When you have such a conflict – between 2 ruling classes, rhetoric is needed because each class needs ordinary people to fight their battles. Who was to fight the British soldiers? But the American people, who bought into the Declaration of Independence, were no less duped than the same British soldiers they were fighting; no less duped than the soldiers who fight today in the wars for profits that benefit the corporatocray.

When you listen to Libertarians today, what are you listening to? The same liberal middle classes who were trying to overthrow the British and their puppets. These are people who do not want a change of class in which government is by the people, they want a free-for-all in which the regulations of government that maintain the corporatocracy are withdrawn enabling a new ruling-class to gain control. But what is the nature of this new libertarian ruling-class? No change. This is not a power structure in which the people come first, it is a power structure in which different rulers can old power. They don’t want regulation because they don’t want restrictions. Freedom as a principle sounds wonderful but if there are no checks and balances for those less fortunate then there is no freedom. And by fortunate I am not simply talking about money. At present the Libertarians complain about the corporatocracy – understandable that is the ruling class. How does the corporatocracy rule? Bullying by the richest – typical being the way contributions dominate elections in so-called western democracies. So less fortunate means less money. But if Libertarians are genuinely concerned about the people, they would also be interested in those less fortunate because of race, creed and colour, they would be interested in providing a society in which those with disabilities of whatever form can still function in their society, in a society that is caring. This is genuine freedom for all.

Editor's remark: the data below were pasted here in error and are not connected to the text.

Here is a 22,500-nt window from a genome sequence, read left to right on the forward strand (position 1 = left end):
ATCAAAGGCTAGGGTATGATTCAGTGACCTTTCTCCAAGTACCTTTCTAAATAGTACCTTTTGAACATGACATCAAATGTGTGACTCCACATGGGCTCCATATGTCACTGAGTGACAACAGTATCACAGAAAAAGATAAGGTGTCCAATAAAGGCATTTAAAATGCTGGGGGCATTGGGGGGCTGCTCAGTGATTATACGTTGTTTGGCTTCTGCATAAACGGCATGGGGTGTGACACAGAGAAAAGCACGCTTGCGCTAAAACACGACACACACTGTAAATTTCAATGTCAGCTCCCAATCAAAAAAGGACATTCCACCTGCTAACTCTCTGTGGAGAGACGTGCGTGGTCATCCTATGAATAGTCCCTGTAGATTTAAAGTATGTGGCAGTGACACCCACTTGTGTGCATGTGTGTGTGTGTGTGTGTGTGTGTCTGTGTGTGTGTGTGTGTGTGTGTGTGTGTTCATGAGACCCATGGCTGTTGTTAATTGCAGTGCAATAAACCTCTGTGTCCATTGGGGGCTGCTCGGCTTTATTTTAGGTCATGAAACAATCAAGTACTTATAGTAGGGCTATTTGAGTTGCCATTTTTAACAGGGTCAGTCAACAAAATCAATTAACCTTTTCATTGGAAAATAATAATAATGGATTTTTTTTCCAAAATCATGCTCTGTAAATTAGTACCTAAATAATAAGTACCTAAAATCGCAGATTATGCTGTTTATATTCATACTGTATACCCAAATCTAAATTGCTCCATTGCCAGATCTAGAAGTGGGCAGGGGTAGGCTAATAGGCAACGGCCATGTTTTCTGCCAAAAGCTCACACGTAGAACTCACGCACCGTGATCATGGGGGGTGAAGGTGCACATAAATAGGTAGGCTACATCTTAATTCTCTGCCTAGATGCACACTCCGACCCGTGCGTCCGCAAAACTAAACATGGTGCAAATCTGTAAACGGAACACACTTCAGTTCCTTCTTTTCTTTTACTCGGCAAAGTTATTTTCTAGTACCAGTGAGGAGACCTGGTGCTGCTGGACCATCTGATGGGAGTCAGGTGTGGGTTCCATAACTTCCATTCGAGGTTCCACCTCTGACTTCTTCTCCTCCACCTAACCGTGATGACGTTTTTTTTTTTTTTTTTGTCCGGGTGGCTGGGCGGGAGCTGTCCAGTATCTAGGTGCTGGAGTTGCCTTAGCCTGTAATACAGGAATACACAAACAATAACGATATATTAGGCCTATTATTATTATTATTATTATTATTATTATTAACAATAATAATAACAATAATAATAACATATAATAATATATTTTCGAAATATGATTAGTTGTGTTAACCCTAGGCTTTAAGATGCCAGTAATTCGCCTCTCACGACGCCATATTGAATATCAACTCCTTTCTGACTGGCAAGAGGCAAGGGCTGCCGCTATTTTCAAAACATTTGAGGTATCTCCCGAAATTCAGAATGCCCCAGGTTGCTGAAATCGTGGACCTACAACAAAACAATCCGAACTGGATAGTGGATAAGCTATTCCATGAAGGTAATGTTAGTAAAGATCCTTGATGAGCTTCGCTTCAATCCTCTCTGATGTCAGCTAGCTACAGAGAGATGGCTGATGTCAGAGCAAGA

What is useful about seeing the roots of libertarianism is to see that there is no change now. When libertarian approaches were first introduced – Declaration of Independence, these approaches were designed to replace the existing ruling-class with another. Howard Zinn points out that this same Libertarian class were running a tightrope in which they were trying to fuel the independence zeal of the poor but without actually giving the poor power. This is an equally valid description of libertarianism today, they have policies which entice the poor but which will never actually empower them.

And this is also a strong pointer as to why libertarians are so vehement in their attacks on socialism. Socialism has one proviso that does not work for those who wish to change the ruling-class – from corporatocrats to libertarians, socialism requires that the mass movement comes first. Ultimately that means all people need to be free but it requires the people come first and not an abstract principle of freedom where deregulation allows for repossessions etc. as collateral damage to a principle.

Once you see that socialism and libertarianism conflict, you can begin to see why there is so much funding for libertarians. At the same time if you examine historically the class of libertarians you can see that funding for them is just the ruling class funding itself. Whilst libertarians might see the corporatocracy as their enemy, the corporatocracy see libertarians as allies. Quite simply the corporatocracy knows there is only one way they can lose control. They need compliant people to make their profits, without a workforce and without consumers there is no corporatocracy. That is the fear of the 1%. That is why Occupy is fought with brutal police tactics, because Occupy is mass movement.

And that is why they will continue to fund the Sons of Liberty to write that socialism is dead. It is why they will continue to fund libertarian scholars such as von Mises to rewrite what is socialism. Why do so many scholars fail to see the distinction between socialism and communism? Why do so many scholars fail to analyse why the Soviet Union failed? Why China failed? And then equate that failure with the death of socialism? Why do scholars fail to draw a distinction between socialism and state socialism? Why is there so much confusion about a word that is so clear – an approach that benefits the mass movement. All the theories that the academics and idealists put in the way of the mass movement are funded. It is the intention that these words be confused, that the ideas confuse.